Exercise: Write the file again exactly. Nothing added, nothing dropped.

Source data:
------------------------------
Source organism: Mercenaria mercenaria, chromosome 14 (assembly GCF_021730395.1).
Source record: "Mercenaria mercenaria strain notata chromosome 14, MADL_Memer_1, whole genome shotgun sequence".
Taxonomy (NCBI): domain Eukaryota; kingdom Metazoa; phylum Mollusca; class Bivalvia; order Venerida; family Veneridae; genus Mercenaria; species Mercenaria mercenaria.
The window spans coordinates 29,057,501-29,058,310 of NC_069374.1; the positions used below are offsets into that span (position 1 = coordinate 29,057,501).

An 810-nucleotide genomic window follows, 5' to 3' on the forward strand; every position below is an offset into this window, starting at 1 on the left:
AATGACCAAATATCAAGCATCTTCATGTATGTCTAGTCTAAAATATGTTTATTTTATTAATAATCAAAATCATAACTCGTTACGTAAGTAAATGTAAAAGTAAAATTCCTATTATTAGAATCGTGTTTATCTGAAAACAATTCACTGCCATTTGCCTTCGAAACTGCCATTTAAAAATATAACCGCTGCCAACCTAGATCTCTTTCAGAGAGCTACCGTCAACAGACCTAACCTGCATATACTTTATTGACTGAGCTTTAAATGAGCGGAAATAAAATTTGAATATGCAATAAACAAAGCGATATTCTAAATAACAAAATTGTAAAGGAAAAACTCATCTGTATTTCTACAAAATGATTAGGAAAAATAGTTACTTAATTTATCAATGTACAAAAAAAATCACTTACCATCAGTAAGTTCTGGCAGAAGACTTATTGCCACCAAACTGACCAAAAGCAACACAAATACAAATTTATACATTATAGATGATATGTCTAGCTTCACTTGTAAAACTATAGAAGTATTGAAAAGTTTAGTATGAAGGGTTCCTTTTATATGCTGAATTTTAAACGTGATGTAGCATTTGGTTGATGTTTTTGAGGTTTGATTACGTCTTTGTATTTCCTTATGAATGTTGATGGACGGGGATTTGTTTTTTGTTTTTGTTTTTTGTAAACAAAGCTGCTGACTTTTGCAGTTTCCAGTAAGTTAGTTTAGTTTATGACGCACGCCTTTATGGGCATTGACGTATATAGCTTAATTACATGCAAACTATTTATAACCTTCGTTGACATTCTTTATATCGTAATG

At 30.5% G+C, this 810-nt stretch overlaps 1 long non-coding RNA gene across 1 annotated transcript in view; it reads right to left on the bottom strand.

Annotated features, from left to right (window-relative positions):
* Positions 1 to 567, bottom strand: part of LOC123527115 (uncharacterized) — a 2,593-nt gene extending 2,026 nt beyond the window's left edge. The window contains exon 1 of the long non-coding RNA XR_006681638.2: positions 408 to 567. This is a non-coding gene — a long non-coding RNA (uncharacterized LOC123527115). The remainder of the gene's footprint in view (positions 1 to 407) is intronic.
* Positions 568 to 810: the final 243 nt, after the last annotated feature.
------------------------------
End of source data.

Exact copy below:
Source organism: Mercenaria mercenaria, chromosome 14 (assembly GCF_021730395.1).
Source record: "Mercenaria mercenaria strain notata chromosome 14, MADL_Memer_1, whole genome shotgun sequence".
Taxonomy (NCBI): domain Eukaryota; kingdom Metazoa; phylum Mollusca; class Bivalvia; order Venerida; family Veneridae; genus Mercenaria; species Mercenaria mercenaria.
The window spans coordinates 29,057,501-29,058,310 of NC_069374.1; the positions used below are offsets into that span (position 1 = coordinate 29,057,501).

An 810-nucleotide genomic window follows, 5' to 3' on the forward strand; every position below is an offset into this window, starting at 1 on the left:
AATGACCAAATATCAAGCATCTTCATGTATGTCTAGTCTAAAATATGTTTATTTTATTAATAATCAAAATCATAACTCGTTACGTAAGTAAATGTAAAAGTAAAATTCCTATTATTAGAATCGTGTTTATCTGAAAACAATTCACTGCCATTTGCCTTCGAAACTGCCATTTAAAAATATAACCGCTGCCAACCTAGATCTCTTTCAGAGAGCTACCGTCAACAGACCTAACCTGCATATACTTTATTGACTGAGCTTTAAATGAGCGGAAATAAAATTTGAATATGCAATAAACAAAGCGATATTCTAAATAACAAAATTGTAAAGGAAAAACTCATCTGTATTTCTACAAAATGATTAGGAAAAATAGTTACTTAATTTATCAATGTACAAAAAAAATCACTTACCATCAGTAAGTTCTGGCAGAAGACTTATTGCCACCAAACTGACCAAAAGCAACACAAATACAAATTTATACATTATAGATGATATGTCTAGCTTCACTTGTAAAACTATAGAAGTATTGAAAAGTTTAGTATGAAGGGTTCCTTTTATATGCTGAATTTTAAACGTGATGTAGCATTTGGTTGATGTTTTTGAGGTTTGATTACGTCTTTGTATTTCCTTATGAATGTTGATGGACGGGGATTTGTTTTTTGTTTTTGTTTTTTGTAAACAAAGCTGCTGACTTTTGCAGTTTCCAGTAAGTTAGTTTAGTTTATGACGCACGCCTTTATGGGCATTGACGTATATAGCTTAATTACATGCAAACTATTTATAACCTTCGTTGACATTCTTTATATCGTAATG

At 30.5% G+C, this 810-nt stretch overlaps 1 long non-coding RNA gene across 1 annotated transcript in view; it reads right to left on the bottom strand.

Annotated features, from left to right (window-relative positions):
* Positions 1 to 567, bottom strand: part of LOC123527115 (uncharacterized) — a 2,593-nt gene extending 2,026 nt beyond the window's left edge. The window contains exon 1 of the long non-coding RNA XR_006681638.2: positions 408 to 567. This is a non-coding gene — a long non-coding RNA (uncharacterized LOC123527115). The remainder of the gene's footprint in view (positions 1 to 407) is intronic.
* Positions 568 to 810: the final 243 nt, after the last annotated feature.